John: Right. This is the Impact podcast and impact has become, usually, when I first started this podcast, Lisa, it was called Green Is Good, which was a take on Gordon Gekko’s “Greed is Good.” We trademarked it and that’s how we started as a radio show. There was no podcast when we started this show. Plus we also don’t take advertising dollars because we wanted to be able to curate the show with great people and great brands like yours and not be bought and sold and anyone think we’re hawking anyone’s products and we’re not on anyone’s payroll because we’re not. Social impact has become part of our vernacular and part of our lexicon now. Can you share some of the social impact projects that you and your colleagues are working on that you’re most proud of at Kimberly-Clark?
Lisa: Oh, sure. I’m going to have to succumb to a call out for our Kotex brand here, John. The Kotex brand has done some really incredible work under the banner of Kotex She Can. The brand has at its heart a belief that a woman’s period or a girls period should never get in the way of her progress.
Lisa: They think about how they can provide education services, information about menstrual hygiene, health access, to menstruation solutions, education, and sponsorship of school programs in various parts of the world. Then partnerships that allow them to amplify some of that support that they offer. That’s a key point of pride and around the world, Kotex activates under that banner and designs initiatives that are most relevant to that market and to this specific consumer and community need that they see. You can look all over the world at the Kotex brand and see activations that are very much in that space, right, empowering women and girls.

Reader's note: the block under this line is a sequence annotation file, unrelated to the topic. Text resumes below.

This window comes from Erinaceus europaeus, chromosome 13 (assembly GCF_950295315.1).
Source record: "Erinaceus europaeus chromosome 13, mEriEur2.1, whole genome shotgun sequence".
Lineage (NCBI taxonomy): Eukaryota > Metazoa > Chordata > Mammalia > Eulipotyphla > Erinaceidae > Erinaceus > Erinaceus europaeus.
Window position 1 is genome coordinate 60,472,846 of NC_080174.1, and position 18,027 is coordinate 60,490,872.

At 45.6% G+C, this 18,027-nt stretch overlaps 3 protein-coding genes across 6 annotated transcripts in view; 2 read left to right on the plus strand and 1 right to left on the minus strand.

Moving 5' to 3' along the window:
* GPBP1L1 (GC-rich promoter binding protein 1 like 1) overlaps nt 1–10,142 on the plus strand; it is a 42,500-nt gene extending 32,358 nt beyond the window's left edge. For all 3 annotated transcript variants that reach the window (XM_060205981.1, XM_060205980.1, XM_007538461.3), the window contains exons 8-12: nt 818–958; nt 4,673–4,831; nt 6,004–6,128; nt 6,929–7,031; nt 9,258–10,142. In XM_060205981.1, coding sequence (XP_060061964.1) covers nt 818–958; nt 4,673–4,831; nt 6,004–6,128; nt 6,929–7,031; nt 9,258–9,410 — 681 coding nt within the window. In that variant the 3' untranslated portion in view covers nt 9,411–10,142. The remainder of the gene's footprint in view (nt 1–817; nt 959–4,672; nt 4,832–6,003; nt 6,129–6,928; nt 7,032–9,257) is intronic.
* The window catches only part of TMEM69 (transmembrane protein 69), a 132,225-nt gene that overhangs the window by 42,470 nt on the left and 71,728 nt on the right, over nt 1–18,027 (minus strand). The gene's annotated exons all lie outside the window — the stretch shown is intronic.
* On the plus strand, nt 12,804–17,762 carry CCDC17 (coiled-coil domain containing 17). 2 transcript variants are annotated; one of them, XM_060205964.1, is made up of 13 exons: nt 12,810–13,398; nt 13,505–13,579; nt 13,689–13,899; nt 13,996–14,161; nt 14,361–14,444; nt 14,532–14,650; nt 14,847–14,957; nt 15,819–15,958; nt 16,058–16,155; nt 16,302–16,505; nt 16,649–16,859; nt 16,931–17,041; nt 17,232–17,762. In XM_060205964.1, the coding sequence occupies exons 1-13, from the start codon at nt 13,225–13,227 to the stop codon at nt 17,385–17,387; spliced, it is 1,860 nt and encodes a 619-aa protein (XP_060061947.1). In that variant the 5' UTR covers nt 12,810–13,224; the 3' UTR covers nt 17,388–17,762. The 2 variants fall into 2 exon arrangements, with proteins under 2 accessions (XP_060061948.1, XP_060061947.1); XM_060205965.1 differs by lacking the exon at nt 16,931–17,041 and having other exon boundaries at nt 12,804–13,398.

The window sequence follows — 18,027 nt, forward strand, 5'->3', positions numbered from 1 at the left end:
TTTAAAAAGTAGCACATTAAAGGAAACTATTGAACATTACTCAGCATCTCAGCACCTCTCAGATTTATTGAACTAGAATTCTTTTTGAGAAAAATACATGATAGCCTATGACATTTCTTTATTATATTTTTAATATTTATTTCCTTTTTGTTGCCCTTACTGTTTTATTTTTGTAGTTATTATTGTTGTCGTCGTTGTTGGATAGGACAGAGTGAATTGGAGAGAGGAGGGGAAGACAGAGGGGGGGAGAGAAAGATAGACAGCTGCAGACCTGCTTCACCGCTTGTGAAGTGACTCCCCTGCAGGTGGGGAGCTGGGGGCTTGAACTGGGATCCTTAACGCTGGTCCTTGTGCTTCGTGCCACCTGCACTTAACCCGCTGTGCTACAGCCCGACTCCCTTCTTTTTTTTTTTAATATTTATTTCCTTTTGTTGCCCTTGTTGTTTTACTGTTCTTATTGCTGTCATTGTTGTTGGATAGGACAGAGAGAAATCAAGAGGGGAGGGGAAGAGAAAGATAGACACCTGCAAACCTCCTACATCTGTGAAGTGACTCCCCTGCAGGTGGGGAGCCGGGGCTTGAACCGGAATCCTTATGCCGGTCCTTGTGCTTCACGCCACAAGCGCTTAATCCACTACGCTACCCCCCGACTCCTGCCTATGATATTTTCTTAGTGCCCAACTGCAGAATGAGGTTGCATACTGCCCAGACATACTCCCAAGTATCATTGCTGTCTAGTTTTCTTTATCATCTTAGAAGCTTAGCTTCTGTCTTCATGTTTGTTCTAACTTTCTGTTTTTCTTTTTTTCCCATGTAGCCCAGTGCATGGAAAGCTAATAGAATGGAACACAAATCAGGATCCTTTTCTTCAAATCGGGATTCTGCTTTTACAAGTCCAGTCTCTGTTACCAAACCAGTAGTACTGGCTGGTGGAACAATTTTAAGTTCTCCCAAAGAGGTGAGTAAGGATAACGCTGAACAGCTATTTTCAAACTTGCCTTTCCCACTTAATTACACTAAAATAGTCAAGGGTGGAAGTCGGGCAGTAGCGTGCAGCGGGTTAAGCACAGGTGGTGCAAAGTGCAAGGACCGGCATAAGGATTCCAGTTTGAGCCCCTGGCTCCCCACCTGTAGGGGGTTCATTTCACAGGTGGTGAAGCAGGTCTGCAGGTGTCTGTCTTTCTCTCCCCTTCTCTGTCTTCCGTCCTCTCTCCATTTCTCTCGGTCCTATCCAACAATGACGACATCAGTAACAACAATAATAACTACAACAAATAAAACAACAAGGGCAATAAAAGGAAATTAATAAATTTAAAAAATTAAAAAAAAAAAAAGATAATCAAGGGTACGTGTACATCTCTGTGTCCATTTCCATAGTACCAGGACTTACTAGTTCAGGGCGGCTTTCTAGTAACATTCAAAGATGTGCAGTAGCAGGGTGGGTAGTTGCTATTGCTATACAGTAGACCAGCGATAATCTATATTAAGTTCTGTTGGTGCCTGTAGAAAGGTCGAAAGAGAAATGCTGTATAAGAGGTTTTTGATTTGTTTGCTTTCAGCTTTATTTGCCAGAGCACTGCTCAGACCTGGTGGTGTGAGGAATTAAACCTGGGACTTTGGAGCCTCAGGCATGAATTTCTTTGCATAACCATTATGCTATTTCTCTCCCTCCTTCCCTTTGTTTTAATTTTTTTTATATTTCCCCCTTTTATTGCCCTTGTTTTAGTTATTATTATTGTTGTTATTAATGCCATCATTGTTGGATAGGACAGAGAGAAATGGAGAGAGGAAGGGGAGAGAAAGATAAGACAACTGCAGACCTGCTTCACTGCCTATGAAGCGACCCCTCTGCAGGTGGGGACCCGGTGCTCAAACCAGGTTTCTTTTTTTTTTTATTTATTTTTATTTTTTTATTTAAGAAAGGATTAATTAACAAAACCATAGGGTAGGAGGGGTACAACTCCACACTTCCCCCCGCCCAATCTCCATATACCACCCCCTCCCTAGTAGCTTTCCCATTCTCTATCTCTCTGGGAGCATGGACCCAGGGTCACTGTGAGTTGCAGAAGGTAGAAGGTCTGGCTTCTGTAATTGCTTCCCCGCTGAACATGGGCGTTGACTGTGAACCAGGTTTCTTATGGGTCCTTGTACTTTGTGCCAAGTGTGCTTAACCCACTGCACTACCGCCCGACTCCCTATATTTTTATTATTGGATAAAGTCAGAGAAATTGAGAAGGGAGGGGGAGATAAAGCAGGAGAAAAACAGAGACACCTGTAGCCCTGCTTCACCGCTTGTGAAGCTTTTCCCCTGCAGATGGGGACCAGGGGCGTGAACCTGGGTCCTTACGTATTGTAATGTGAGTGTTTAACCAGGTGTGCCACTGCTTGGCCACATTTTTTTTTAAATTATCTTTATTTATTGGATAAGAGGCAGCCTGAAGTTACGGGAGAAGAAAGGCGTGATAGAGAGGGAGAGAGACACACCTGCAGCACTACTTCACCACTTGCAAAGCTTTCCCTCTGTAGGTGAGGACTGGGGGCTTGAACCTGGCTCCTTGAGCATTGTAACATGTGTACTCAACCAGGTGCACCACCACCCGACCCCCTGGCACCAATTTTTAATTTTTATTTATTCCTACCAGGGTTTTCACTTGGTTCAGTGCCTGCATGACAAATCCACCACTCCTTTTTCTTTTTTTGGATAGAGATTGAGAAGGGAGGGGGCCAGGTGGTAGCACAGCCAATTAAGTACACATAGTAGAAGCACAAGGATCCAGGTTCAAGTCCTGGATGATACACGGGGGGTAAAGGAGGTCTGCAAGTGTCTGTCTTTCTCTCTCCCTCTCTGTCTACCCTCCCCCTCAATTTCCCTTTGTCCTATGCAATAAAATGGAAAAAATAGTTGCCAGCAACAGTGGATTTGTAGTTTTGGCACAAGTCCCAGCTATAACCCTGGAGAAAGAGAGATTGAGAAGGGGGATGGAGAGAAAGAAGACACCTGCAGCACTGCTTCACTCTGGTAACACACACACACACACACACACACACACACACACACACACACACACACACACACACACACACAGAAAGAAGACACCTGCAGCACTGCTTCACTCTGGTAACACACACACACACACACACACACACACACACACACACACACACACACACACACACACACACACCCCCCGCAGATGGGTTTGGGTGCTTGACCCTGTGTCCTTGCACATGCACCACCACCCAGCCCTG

John: Also, you have one Toilets Change Lives.
John: Can we talk about that. I know these are a little bit off they sound in abstract they sound a little bit weird. But they’re not because this is part of our daily lives and functions. You can make a huge impact when you’re impacting people’s daily lives and functions.
Lisa: Yeah, you sure can. That’s the business we’re in, right?
Lisa: Helping to support all those essential needs that people have to get on with their lives so no question. Toilets Change Lives is a program that’s been in place for several years now that runs in support of our bath tissue business, quite frankly, our intimate care business, we call it. It’s really very much recognizing that it’s great to have your toilet paper, but if you don’t have running water in the toilet, it’s missing a key component and element of that need that people have. The program is very much about providing access to improved or enhanced sanitation for parts in parts of the world that don’t have it and it’s shockingly a common issue all over the world. The brands very much endeavor to tackle that problem around access to clean water and sanitation through toilets do in fact change lives. When you have access to it, and you don’t know that until you don’t.
John: For our listeners and viewers who have just joined us, we’re so honored to have with us today, Lisa Morden, she’s the Vice President of safety, sustainability, and occupational health at Kimberly-Clark. To find Lisa and her great colleagues doing important work at Kimberly-Clark, you go to www.kimberly-clark.com. Lisa, before the pandemic in the role that you have which, obviously, is those three critical titles of occupational health, safety, and sustainability, did you have to travel a lot to go look at different vendors, facilities, meet employees around the world? How much of your life was back in your home base and how much was on the road?
Lisa: We try and get out into the field as much as we can, John, is our mantra here.